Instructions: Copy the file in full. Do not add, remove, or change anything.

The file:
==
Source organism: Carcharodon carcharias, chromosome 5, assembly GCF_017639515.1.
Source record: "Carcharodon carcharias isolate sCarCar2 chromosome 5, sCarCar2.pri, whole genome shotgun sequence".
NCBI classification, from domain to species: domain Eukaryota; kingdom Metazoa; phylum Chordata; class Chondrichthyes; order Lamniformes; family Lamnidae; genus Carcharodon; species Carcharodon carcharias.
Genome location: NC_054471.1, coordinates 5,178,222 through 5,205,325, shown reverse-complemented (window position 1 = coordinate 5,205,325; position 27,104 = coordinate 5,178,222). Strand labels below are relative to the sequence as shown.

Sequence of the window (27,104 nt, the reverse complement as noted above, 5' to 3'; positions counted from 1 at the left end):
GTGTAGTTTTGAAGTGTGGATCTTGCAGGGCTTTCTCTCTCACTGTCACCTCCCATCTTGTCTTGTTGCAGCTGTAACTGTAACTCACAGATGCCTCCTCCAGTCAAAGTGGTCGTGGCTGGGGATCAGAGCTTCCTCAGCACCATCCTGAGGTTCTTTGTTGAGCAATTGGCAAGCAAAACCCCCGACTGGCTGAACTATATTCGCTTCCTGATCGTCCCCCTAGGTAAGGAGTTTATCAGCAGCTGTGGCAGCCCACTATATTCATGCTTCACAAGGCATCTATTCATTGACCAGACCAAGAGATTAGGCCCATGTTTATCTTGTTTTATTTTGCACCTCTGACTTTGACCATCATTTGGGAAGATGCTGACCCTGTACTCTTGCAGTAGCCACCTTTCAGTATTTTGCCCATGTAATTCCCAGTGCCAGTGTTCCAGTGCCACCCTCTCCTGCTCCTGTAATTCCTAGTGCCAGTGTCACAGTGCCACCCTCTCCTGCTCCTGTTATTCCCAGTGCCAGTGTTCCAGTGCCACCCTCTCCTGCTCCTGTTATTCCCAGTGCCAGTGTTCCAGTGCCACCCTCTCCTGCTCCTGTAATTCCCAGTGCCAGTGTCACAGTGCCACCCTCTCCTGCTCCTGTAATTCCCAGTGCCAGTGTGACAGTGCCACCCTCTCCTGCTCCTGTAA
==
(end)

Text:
Source organism: Carcharodon carcharias, chromosome 5, assembly GCF_017639515.1.
Source record: "Carcharodon carcharias isolate sCarCar2 chromosome 5, sCarCar2.pri, whole genome shotgun sequence".
NCBI classification, from domain to species: domain Eukaryota; kingdom Metazoa; phylum Chordata; class Chondrichthyes; order Lamniformes; family Lamnidae; genus Carcharodon; species Carcharodon carcharias.
Genome location: NC_054471.1, coordinates 5,178,222 through 5,205,325, shown reverse-complemented (window position 1 = coordinate 5,205,325; position 27,104 = coordinate 5,178,222). Strand labels below are relative to the sequence as shown.

Sequence of the window (27,104 nt, the reverse complement as noted above, 5' to 3'; positions counted from 1 at the left end):
GTGTAGTTTTGAAGTGTGGATCTTGCAGGGCTTTCTCTCTCACTGTCACCTCCCATCTTGTCTTGTTGCAGCTGTAACTGTAACTCACAGATGCCTCCTCCAGTCAAAGTGGTCGTGGCTGGGGATCAGAGCTTCCTCAGCACCATCCTGAGGTTCTTTGTTGAGCAATTGGCAAGCAAAACCCCCGACTGGCTGAACTATATTCGCTTCCTGATCGTCCCCCTAGGTAAGGAGTTTATCAGCAGCTGTGGCAGCCCACTATATTCATGCTTCACAAGGCATCTATTCATTGACCAGACCAAGAGATTAGGCCCATGTTTATCTTGTTTTATTTTGCACCTCTGACTTTGACCATCATTTGGGAAGATGCTGACCCTGTACTCTTGCAGTAGCCACCTTTCAGTATTTTGCCCATGTAATTCCCAGTGCCAGTGTTCCAGTGCCACCCTCTCCTGCTCCTGTAATTCCTAGTGCCAGTGTCACAGTGCCACCCTCTCCTGCTCCTGTTATTCCCAGTGCCAGTGTTCCAGTGCCACCCTCTCCTGCTCCTGTTATTCCCAGTGCCAGTGTTCCAGTGCCACCCTCTCCTGCTCCTGTAATTCCCAGTGCCAGTGTCACAGTGCCACCCTCTCCTGCTCCTGTAATTCCCAGTGCCAGTGTGACAGTGCCACCCTCTCCTGCTCCTGTAA